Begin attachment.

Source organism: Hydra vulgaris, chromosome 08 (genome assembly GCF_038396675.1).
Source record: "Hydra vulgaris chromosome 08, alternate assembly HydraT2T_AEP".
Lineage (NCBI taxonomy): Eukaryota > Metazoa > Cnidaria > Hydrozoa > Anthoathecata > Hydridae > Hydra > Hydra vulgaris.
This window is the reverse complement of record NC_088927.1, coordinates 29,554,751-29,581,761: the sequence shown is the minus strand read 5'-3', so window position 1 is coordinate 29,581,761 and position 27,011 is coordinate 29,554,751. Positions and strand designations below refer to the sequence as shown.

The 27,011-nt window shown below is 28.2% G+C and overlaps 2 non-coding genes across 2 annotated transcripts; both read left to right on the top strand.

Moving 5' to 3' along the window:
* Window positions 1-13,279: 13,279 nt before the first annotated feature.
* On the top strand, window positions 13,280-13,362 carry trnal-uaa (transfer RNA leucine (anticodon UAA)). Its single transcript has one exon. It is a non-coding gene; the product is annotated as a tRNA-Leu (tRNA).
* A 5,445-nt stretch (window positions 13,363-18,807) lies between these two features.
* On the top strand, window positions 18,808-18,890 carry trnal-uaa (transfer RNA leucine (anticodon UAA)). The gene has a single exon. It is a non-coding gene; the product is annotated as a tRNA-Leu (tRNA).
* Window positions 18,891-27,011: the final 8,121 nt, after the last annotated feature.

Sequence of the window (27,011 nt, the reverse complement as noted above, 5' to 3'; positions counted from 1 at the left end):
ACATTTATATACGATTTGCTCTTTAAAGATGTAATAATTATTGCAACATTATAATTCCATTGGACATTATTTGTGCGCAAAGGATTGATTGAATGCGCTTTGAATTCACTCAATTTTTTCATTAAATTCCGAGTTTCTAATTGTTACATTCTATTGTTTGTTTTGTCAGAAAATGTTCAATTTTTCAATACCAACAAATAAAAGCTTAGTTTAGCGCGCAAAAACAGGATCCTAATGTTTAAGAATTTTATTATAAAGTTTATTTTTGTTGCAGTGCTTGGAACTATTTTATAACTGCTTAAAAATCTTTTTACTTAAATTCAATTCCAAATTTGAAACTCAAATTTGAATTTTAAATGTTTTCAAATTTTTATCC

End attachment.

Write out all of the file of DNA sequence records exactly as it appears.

Source organism: Hydra vulgaris, chromosome 08 (genome assembly GCF_038396675.1).
Source record: "Hydra vulgaris chromosome 08, alternate assembly HydraT2T_AEP".
Lineage (NCBI taxonomy): Eukaryota > Metazoa > Cnidaria > Hydrozoa > Anthoathecata > Hydridae > Hydra > Hydra vulgaris.
This window is the reverse complement of record NC_088927.1, coordinates 29,554,751-29,581,761: the sequence shown is the minus strand read 5'-3', so window position 1 is coordinate 29,581,761 and position 27,011 is coordinate 29,554,751. Positions and strand designations below refer to the sequence as shown.

The 27,011-nt window shown below is 28.2% G+C and overlaps 2 non-coding genes across 2 annotated transcripts; both read left to right on the top strand.

Moving 5' to 3' along the window:
* Window positions 1-13,279: 13,279 nt before the first annotated feature.
* On the top strand, window positions 13,280-13,362 carry trnal-uaa (transfer RNA leucine (anticodon UAA)). Its single transcript has one exon. It is a non-coding gene; the product is annotated as a tRNA-Leu (tRNA).
* A 5,445-nt stretch (window positions 13,363-18,807) lies between these two features.
* On the top strand, window positions 18,808-18,890 carry trnal-uaa (transfer RNA leucine (anticodon UAA)). The gene has a single exon. It is a non-coding gene; the product is annotated as a tRNA-Leu (tRNA).
* Window positions 18,891-27,011: the final 8,121 nt, after the last annotated feature.

Sequence of the window (27,011 nt, the reverse complement as noted above, 5' to 3'; positions counted from 1 at the left end):
ACATTTATATACGATTTGCTCTTTAAAGATGTAATAATTATTGCAACATTATAATTCCATTGGACATTATTTGTGCGCAAAGGATTGATTGAATGCGCTTTGAATTCACTCAATTTTTTCATTAAATTCCGAGTTTCTAATTGTTACATTCTATTGTTTGTTTTGTCAGAAAATGTTCAATTTTTCAATACCAACAAATAAAAGCTTAGTTTAGCGCGCAAAAACAGGATCCTAATGTTTAAGAATTTTATTATAAAGTTTATTTTTGTTGCAGTGCTTGGAACTATTTTATAACTGCTTAAAAATCTTTTTACTTAAATTCAATTCCAAATTTGAAACTCAAATTTGAATTTTAAATGTTTTCAAATTTTTATCC